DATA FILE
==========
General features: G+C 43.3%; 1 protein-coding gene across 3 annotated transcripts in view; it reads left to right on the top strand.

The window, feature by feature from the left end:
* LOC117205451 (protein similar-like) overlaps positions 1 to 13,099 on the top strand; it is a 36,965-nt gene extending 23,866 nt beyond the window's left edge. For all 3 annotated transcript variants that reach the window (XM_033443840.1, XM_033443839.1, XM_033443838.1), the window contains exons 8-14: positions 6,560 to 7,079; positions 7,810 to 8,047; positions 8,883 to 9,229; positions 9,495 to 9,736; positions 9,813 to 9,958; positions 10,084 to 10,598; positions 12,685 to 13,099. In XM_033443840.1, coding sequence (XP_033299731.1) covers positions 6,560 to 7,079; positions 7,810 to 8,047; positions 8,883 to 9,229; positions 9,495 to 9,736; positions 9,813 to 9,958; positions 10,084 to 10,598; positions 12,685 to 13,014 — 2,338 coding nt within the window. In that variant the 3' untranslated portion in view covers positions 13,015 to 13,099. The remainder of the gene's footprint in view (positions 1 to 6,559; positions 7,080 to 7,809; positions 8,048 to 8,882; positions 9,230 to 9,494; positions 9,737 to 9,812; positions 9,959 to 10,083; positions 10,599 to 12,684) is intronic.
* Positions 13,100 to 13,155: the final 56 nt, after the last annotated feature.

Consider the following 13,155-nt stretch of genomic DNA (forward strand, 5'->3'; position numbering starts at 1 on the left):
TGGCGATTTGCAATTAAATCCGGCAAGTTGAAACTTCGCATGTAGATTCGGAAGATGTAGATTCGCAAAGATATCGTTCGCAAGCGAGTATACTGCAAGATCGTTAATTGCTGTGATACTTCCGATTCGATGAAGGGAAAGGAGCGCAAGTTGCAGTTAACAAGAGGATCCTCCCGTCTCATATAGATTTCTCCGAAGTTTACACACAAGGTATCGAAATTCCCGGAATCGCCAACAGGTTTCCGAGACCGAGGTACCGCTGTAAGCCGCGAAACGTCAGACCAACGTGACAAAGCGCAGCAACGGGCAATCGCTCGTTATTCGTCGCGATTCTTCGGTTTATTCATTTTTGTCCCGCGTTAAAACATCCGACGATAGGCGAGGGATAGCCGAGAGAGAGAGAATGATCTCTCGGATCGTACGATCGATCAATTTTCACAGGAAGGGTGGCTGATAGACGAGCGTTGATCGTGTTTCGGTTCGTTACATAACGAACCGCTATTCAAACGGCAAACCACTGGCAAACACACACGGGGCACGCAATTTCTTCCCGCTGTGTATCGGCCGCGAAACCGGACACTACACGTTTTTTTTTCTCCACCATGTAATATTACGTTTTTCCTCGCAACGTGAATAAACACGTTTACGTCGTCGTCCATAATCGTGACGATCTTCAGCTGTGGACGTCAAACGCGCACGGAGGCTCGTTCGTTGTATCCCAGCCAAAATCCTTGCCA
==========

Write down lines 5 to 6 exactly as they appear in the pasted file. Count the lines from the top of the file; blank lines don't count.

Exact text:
Consider the following 13,155-nt stretch of genomic DNA (forward strand, 5'->3'; position numbering starts at 1 on the left):
TGGCGATTTGCAATTAAATCCGGCAAGTTGAAACTTCGCATGTAGATTCGGAAGATGTAGATTCGCAAAGATATCGTTCGCAAGCGAGTATACTGCAAGATCGTTAATTGCTGTGATACTTCCGATTCGATGAAGGGAAAGGAGCGCAAGTTGCAGTTAACAAGAGGATCCTCCCGTCTCATATAGATTTCTCCGAAGTTTACACACAAGGTATCGAAATTCCCGGAATCGCCAACAGGTTTCCGAGACCGAGGTACCGCTGTAAGCCGCGAAACGTCAGACCAACGTGACAAAGCGCAGCAACGGGCAATCGCTCGTTATTCGTCGCGATTCTTCGGTTTATTCATTTTTGTCCCGCGTTAAAACATCCGACGATAGGCGAGGGATAGCCGAGAGAGAGAGAATGATCTCTCGGATCGTACGATCGATCAATTTTCACAGGAAGGGTGGCTGATAGACGAGCGTTGATCGTGTTTCGGTTCGTTACATAACGAACCGCTATTCAAACGGCAAACCACTGGCAAACACACACGGGGCACGCAATTTCTTCCCGCTGTGTATCGGCCGCGAAACCGGACACTACACGTTTTTTTTTCTCCACCATGTAATATTACGTTTTTCCTCGCAACGTGAATAAACACGTTTACGTCGTCGTCCATAATCGTGACGATCTTCAGCTGTGGACGTCAAACGCGCACGGAGGCTCGTTCGTTGTATCCCAGCCAAAATCCTTGCCA